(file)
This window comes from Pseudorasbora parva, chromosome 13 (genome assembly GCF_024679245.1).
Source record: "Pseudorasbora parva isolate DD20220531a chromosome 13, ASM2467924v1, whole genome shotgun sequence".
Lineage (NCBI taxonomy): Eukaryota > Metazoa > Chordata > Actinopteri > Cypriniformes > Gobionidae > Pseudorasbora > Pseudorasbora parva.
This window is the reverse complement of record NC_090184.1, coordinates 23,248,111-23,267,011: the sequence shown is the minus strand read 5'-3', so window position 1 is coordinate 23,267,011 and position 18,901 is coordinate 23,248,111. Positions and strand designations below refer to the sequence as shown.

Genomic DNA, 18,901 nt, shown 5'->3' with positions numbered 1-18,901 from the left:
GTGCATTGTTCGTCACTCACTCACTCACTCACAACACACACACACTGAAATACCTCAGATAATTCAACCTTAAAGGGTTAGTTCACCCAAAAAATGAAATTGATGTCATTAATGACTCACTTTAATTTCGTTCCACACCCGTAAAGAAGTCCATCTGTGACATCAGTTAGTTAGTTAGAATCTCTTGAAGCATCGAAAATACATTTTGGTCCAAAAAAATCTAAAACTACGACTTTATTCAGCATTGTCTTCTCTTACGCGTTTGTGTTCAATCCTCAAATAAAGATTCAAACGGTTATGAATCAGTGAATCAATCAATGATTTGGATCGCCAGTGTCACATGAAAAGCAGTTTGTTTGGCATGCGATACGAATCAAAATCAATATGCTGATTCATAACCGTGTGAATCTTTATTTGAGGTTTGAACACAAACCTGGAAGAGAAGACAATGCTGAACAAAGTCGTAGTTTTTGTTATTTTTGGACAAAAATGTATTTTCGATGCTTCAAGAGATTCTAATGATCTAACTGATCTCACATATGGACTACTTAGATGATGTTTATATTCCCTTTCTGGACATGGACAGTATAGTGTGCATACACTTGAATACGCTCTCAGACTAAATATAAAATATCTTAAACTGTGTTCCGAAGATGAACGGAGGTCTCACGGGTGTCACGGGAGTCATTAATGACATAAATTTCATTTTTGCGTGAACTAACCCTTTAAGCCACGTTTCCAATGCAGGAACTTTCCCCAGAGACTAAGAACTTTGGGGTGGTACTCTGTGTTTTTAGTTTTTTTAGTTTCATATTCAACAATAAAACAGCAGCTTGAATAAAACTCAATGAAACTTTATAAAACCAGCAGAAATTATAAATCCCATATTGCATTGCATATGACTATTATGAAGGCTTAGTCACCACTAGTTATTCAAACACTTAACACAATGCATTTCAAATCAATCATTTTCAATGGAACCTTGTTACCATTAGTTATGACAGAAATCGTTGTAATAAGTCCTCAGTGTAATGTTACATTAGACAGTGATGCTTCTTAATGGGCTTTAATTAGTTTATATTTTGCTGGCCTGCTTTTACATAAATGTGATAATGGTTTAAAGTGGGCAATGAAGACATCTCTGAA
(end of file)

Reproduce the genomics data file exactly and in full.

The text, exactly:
This window comes from Pseudorasbora parva, chromosome 13 (genome assembly GCF_024679245.1).
Source record: "Pseudorasbora parva isolate DD20220531a chromosome 13, ASM2467924v1, whole genome shotgun sequence".
Lineage (NCBI taxonomy): Eukaryota > Metazoa > Chordata > Actinopteri > Cypriniformes > Gobionidae > Pseudorasbora > Pseudorasbora parva.
This window is the reverse complement of record NC_090184.1, coordinates 23,248,111-23,267,011: the sequence shown is the minus strand read 5'-3', so window position 1 is coordinate 23,267,011 and position 18,901 is coordinate 23,248,111. Positions and strand designations below refer to the sequence as shown.

Genomic DNA, 18,901 nt, shown 5'->3' with positions numbered 1-18,901 from the left:
GTGCATTGTTCGTCACTCACTCACTCACTCACAACACACACACACTGAAATACCTCAGATAATTCAACCTTAAAGGGTTAGTTCACCCAAAAAATGAAATTGATGTCATTAATGACTCACTTTAATTTCGTTCCACACCCGTAAAGAAGTCCATCTGTGACATCAGTTAGTTAGTTAGAATCTCTTGAAGCATCGAAAATACATTTTGGTCCAAAAAAATCTAAAACTACGACTTTATTCAGCATTGTCTTCTCTTACGCGTTTGTGTTCAATCCTCAAATAAAGATTCAAACGGTTATGAATCAGTGAATCAATCAATGATTTGGATCGCCAGTGTCACATGAAAAGCAGTTTGTTTGGCATGCGATACGAATCAAAATCAATATGCTGATTCATAACCGTGTGAATCTTTATTTGAGGTTTGAACACAAACCTGGAAGAGAAGACAATGCTGAACAAAGTCGTAGTTTTTGTTATTTTTGGACAAAAATGTATTTTCGATGCTTCAAGAGATTCTAATGATCTAACTGATCTCACATATGGACTACTTAGATGATGTTTATATTCCCTTTCTGGACATGGACAGTATAGTGTGCATACACTTGAATACGCTCTCAGACTAAATATAAAATATCTTAAACTGTGTTCCGAAGATGAACGGAGGTCTCACGGGTGTCACGGGAGTCATTAATGACATAAATTTCATTTTTGCGTGAACTAACCCTTTAAGCCACGTTTCCAATGCAGGAACTTTCCCCAGAGACTAAGAACTTTGGGGTGGTACTCTGTGTTTTTAGTTTTTTTAGTTTCATATTCAACAATAAAACAGCAGCTTGAATAAAACTCAATGAAACTTTATAAAACCAGCAGAAATTATAAATCCCATATTGCATTGCATATGACTATTATGAAGGCTTAGTCACCACTAGTTATTCAAACACTTAACACAATGCATTTCAAATCAATCATTTTCAATGGAACCTTGTTACCATTAGTTATGACAGAAATCGTTGTAATAAGTCCTCAGTGTAATGTTACATTAGACAGTGATGCTTCTTAATGGGCTTTAATTAGTTTATATTTTGCTGGCCTGCTTTTACATAAATGTGATAATGGTTTAAAGTGGGCAATGAAGACATCTCTGAA